Before committing to an IRS Section 1031 exchange, it’s important to understand the basics. “1031 exchanges allow you to defer taxes on capital gains from the sale of investment properties if all the proceeds are promptly invested in replacement properties,” explains Ian Bunje, co-owner of Independent Exchange Services, Inc. in San Francisco. “Basically, you’re deferring the taxes until you sell the new property.” To get the most out of a 1031 exchange, it’s best to employ the services of a professional intermediary, but there are still some basic things you should know before making the initial call.
A 1031 exchange isn’t for personal use. The provision is only for investment and business properties, so you can’t swap your primary residence for another home. There are ways you can use a 1031 for swapping vacation homes, but this loophole is much narrower than it used to be. Some exchanges of personal property (like a painting) can qualify, but exchanges of corporate stock or partnership interests can’t.
“Like kind” is a rather broad phrase. Most exchanges must merely be of like kind, which doesn’t mean what most people think it means. You can exchange an apartment building for raw land, a ranch for a strip mall, or even one business for another.
Consider a delayed exchange. Classically, an exchange involves a simple swap of one property for another between two people. But the odds of finding someone with the exact property you want who wants the exact property you have are slim. For that reason, the vast majority of exchanges are delayed, three party or “Starker” exchanges (named for the first tax case that allowed them). In a delayed exchange, you need a middleman who holds the cash after you sell your property and uses it to buy the replacement property for you.
Designate replacement property. Once the sale of your property occurs, the intermediary will receive the cash—you can’t receive the cash or it will spoil the 1031 treatment. Also, within 45 days of the sale of your property, you must designate replacement property to the intermediary in writing, specifying the property you want to acquire. There’s debate about how many properties you can designate and what conditions you can impose. The IRS says you can designate three properties as the designated replacement property as long as you eventually close on one of them. Alternatively, you can designate more properties if you come within certain valuation tests. For example, you can designate an unlimited number of potential replacement properties as long as the fair market value of the replacement properties doesn’t exceed 200 percent of the aggregate fair market value of all the exchanged properties.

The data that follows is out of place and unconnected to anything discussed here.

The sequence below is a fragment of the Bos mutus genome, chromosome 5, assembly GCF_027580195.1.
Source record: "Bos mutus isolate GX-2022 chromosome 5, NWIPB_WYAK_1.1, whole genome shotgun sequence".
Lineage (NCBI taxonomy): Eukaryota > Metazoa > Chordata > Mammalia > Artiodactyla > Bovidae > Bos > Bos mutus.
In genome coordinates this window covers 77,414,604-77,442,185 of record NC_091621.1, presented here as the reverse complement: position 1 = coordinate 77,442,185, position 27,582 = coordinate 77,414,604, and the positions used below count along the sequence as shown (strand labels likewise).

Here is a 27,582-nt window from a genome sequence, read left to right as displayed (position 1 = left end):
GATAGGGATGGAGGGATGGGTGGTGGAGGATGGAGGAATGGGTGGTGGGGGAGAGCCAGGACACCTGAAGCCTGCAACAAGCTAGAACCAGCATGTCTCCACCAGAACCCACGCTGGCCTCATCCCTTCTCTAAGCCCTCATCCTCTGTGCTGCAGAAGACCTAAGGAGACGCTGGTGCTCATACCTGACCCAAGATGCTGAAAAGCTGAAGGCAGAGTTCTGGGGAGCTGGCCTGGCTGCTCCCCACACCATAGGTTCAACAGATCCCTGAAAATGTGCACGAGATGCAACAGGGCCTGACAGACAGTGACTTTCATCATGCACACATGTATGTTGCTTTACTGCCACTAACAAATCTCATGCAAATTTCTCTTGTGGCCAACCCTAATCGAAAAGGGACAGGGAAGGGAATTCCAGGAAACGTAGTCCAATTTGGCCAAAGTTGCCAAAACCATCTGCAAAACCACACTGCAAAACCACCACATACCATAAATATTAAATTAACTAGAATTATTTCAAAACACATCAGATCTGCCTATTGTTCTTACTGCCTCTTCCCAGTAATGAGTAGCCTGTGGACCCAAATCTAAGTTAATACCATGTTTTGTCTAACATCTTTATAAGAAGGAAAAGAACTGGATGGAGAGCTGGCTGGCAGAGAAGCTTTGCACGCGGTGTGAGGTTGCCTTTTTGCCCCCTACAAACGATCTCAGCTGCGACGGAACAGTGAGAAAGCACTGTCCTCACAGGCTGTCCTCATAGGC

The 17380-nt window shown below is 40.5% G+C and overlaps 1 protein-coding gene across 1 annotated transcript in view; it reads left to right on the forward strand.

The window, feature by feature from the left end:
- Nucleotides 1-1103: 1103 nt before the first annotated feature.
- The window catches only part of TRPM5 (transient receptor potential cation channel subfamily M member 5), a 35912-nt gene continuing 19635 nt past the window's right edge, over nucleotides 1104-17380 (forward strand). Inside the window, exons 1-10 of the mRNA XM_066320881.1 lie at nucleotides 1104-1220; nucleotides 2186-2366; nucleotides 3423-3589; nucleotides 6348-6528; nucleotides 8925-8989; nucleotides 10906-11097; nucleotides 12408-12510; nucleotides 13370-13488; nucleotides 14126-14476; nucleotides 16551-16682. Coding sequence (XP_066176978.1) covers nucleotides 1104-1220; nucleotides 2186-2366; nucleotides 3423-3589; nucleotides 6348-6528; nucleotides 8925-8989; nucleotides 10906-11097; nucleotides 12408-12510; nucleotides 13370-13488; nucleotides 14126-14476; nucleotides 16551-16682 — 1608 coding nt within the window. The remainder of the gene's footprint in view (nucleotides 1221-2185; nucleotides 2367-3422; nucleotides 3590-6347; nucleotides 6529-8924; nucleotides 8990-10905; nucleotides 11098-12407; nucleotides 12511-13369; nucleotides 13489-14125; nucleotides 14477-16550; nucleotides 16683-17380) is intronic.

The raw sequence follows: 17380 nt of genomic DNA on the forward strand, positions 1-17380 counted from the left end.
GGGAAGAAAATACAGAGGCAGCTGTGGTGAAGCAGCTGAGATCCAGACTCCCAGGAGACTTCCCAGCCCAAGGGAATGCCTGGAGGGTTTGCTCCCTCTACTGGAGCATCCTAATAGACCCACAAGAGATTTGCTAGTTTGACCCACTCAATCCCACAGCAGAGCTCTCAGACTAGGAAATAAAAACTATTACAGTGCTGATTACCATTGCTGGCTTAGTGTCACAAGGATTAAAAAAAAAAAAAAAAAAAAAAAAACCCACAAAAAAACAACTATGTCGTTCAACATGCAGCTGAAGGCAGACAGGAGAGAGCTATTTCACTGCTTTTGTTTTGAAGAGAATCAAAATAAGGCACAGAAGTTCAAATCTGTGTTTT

You must close within six months. The 180-day countdown starts right when the sale of your property closes. If you designate replacement property exactly 45 days later, you’ll have 135 days left to close.
If you receive cash, it’s taxed. You may have cash left over after the intermediary acquires the replacement property. If so, the intermediary will pay it to you at the end of the 180 days. That cash, also known as “boot,” will be taxed as partial sales proceeds from the sale of your property, generally as a capital gain.
Consider mortgages and other debt. One of the main ways people get into trouble with 1031 transactions is failing to consider loans or any debt on the replacement property. If you don’t receive cash back but your liability goes down, that too will be treated as your income, just like cash. Suppose you had a mortgage of $1 million on the old property, but your mortgage on the new property you receive in exchange is only $900,000. You have $100,000 of gain that’s also classified as boot, and it’ll be taxed.
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